Could Parsley Energy, Inc. (NYSE:PE) be an attractive dividend share to own for the long haul? Investors are often...
Big Oil will be in focus this week with supermajors ExxonMobil (XOM) and Chevron (CVX) reporting fourth-quarter earnings on Friday.
Following the completion of Jagged Peak Energy acquisition earlier this month, Parsley (PE) foresees first quarter 2020 net oil production to average 123 --129 MBo/d.
Given that shale drillers will probably generate handsome free cashflows in 2020, it would be ideal to keep an eye on the following Permian explorers that are poised to gain.
With WTI crude, the domestic benchmark, bouncing back above $60 per barrel on multiple tailwinds, the investor hunger for M&A deals in the energy space is likely to remain strong.
Parsley Energy, Inc. (NYSE:PE) shareholders should be happy to see the share price up 19% in the last month. But that...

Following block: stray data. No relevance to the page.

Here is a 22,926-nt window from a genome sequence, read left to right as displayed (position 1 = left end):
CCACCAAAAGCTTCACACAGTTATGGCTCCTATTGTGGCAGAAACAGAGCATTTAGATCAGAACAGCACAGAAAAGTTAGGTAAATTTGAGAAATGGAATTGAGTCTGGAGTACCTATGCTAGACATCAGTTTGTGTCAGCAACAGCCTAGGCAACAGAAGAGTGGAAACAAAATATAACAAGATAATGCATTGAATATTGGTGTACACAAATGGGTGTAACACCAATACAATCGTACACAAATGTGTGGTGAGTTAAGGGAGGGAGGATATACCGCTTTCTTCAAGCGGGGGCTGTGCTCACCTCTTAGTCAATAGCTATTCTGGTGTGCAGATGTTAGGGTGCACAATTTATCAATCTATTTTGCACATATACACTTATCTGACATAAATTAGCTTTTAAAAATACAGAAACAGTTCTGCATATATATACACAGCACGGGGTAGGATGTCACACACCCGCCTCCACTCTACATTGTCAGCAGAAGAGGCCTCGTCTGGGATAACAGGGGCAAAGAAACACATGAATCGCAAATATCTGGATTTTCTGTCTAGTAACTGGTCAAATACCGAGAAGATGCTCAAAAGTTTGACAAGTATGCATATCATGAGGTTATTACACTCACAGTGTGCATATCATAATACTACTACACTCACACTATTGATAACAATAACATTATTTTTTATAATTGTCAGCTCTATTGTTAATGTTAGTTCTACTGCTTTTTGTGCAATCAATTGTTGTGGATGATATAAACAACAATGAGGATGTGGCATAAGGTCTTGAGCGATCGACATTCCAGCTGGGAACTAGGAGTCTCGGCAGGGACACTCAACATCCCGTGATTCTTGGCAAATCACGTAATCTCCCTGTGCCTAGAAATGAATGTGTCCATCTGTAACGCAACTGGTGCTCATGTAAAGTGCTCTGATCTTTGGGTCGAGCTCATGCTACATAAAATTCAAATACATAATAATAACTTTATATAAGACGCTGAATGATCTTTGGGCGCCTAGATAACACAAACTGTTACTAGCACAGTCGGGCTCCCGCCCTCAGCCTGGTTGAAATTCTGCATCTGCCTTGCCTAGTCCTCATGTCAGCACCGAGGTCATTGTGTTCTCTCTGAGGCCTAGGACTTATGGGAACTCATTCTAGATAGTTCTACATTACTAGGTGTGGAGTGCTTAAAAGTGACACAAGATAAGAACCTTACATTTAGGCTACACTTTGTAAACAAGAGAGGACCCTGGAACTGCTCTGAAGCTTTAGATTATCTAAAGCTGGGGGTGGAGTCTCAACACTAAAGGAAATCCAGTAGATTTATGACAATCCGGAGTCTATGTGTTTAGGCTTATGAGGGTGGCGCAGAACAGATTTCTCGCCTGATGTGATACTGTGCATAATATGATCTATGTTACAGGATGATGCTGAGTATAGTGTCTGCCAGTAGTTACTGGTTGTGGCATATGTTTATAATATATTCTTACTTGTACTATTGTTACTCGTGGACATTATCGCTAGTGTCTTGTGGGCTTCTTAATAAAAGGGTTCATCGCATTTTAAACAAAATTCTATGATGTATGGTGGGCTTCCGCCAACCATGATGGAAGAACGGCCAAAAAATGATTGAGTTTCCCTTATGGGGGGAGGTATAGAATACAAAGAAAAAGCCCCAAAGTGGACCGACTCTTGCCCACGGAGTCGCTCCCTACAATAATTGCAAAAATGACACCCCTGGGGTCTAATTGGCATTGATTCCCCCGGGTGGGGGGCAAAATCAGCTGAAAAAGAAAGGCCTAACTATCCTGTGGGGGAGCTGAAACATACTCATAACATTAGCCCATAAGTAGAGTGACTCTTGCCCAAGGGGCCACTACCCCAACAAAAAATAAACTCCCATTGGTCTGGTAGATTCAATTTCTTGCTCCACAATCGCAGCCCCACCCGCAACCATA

Parsley Energy (PE) reported earnings 30 days ago. What's next for the stock? We take a look at earnings estimates for some clues.
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The Permian Shale, which is spread over roughly 75,000 square miles of western Texas and southeastern New Mexico, is believed to hold enough oil to feed all the domestic refineries for 12 years.
Parsley's (PE) third-quarter average quarterly volume grows 29.4% year over year on the back of higher production of oil, natural gas and natural gas liquids.
Jagged Peak Energy's (JAG) third-quarter results are affected by lower commodity price realizations and higher operating expenses, partially offset by rise in production volumes.
In this article we are going to estimate the intrinsic value of Parsley Energy, Inc. (NYSE:PE) by estimating the...
Parsley Energy (PE) delivered earnings and revenue surprises of -14.71% and 1.94%, respectively, for the quarter ended September 2019. Do the numbers hold clues to what lies ahead for the stock?